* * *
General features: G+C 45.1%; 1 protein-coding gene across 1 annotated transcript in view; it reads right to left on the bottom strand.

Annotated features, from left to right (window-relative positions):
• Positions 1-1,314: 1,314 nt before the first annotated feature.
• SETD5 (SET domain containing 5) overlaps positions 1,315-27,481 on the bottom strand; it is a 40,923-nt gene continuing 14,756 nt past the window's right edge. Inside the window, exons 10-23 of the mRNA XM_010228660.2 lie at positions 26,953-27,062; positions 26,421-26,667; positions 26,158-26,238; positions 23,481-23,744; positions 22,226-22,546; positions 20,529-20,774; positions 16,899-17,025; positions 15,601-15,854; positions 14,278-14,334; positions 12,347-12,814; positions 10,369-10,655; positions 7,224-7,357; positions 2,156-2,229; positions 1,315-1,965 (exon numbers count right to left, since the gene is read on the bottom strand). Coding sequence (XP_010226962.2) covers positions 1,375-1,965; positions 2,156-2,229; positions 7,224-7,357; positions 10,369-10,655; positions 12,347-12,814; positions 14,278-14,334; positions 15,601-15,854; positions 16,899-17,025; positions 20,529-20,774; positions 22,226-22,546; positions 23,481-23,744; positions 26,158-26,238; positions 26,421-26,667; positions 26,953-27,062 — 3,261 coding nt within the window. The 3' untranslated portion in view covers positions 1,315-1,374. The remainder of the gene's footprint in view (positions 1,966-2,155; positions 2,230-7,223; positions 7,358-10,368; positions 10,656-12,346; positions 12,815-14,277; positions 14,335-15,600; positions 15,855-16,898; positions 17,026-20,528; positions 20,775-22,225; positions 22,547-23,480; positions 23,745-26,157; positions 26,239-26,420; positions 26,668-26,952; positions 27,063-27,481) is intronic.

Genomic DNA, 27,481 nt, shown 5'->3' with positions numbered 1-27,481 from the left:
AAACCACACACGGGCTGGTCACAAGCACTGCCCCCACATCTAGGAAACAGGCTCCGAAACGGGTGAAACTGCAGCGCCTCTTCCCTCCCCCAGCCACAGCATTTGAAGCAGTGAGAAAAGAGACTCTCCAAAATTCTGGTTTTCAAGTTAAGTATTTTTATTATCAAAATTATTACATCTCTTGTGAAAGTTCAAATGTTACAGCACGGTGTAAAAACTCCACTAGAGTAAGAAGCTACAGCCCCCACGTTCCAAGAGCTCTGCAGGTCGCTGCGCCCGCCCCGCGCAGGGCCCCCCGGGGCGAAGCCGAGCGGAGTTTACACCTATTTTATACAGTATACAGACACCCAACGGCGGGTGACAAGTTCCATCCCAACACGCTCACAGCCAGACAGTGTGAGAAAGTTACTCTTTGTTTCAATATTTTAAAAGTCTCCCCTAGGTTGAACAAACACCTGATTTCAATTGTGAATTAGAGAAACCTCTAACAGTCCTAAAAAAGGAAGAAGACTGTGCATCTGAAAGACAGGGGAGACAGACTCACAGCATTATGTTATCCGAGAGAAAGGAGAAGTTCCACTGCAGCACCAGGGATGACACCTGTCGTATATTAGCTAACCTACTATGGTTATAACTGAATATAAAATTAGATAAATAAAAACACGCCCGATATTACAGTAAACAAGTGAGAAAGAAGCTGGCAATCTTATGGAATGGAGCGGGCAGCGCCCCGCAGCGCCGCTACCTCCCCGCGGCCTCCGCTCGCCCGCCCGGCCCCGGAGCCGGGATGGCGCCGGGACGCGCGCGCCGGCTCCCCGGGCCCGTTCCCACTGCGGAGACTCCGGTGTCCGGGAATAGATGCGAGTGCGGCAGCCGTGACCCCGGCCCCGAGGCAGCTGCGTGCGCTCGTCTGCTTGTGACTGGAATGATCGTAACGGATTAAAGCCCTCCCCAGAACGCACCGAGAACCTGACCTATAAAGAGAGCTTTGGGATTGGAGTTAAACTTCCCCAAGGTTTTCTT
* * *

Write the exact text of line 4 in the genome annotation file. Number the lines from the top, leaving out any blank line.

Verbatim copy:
• SETD5 (SET domain containing 5) overlaps positions 1,315-27,481 on the bottom strand; it is a 40,923-nt gene continuing 14,756 nt past the window's right edge. Inside the window, exons 10-23 of the mRNA XM_010228660.2 lie at positions 26,953-27,062; positions 26,421-26,667; positions 26,158-26,238; positions 23,481-23,744; positions 22,226-22,546; positions 20,529-20,774; positions 16,899-17,025; positions 15,601-15,854; positions 14,278-14,334; positions 12,347-12,814; positions 10,369-10,655; positions 7,224-7,357; positions 2,156-2,229; positions 1,315-1,965 (exon numbers count right to left, since the gene is read on the bottom strand). Coding sequence (XP_010226962.2) covers positions 1,375-1,965; positions 2,156-2,229; positions 7,224-7,357; positions 10,369-10,655; positions 12,347-12,814; positions 14,278-14,334; positions 15,601-15,854; positions 16,899-17,025; positions 20,529-20,774; positions 22,226-22,546; positions 23,481-23,744; positions 26,158-26,238; positions 26,421-26,667; positions 26,953-27,062 — 3,261 coding nt within the window. The 3' untranslated portion in view covers positions 1,315-1,374. The remainder of the gene's footprint in view (positions 1,966-2,155; positions 2,230-7,223; positions 7,358-10,368; positions 10,656-12,346; positions 12,815-14,277; positions 14,335-15,600; positions 15,855-16,898; positions 17,026-20,528; positions 20,775-22,225; positions 22,547-23,480; positions 23,745-26,157; positions 26,239-26,420; positions 26,668-26,952; positions 27,063-27,481) is intronic.